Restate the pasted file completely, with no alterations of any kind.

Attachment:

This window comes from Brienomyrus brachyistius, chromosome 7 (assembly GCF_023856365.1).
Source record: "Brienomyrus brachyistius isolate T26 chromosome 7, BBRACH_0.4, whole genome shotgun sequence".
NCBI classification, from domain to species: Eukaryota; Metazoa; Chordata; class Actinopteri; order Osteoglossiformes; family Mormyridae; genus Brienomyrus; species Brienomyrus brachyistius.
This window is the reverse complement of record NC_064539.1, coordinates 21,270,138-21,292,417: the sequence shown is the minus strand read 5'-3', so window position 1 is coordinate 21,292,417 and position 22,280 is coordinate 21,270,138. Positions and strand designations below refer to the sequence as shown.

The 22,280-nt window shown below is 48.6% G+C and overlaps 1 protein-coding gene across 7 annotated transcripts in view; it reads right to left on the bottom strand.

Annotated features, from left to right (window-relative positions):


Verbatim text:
This window comes from Brienomyrus brachyistius, chromosome 7 (assembly GCF_023856365.1).
Source record: "Brienomyrus brachyistius isolate T26 chromosome 7, BBRACH_0.4, whole genome shotgun sequence".
NCBI classification, from domain to species: Eukaryota; Metazoa; Chordata; class Actinopteri; order Osteoglossiformes; family Mormyridae; genus Brienomyrus; species Brienomyrus brachyistius.
This window is the reverse complement of record NC_064539.1, coordinates 21,270,138-21,292,417: the sequence shown is the minus strand read 5'-3', so window position 1 is coordinate 21,292,417 and position 22,280 is coordinate 21,270,138. Positions and strand designations below refer to the sequence as shown.

The 22,280-nt window shown below is 48.6% G+C and overlaps 1 protein-coding gene across 7 annotated transcripts in view; it reads right to left on the bottom strand.

Annotated features, from left to right (window-relative positions):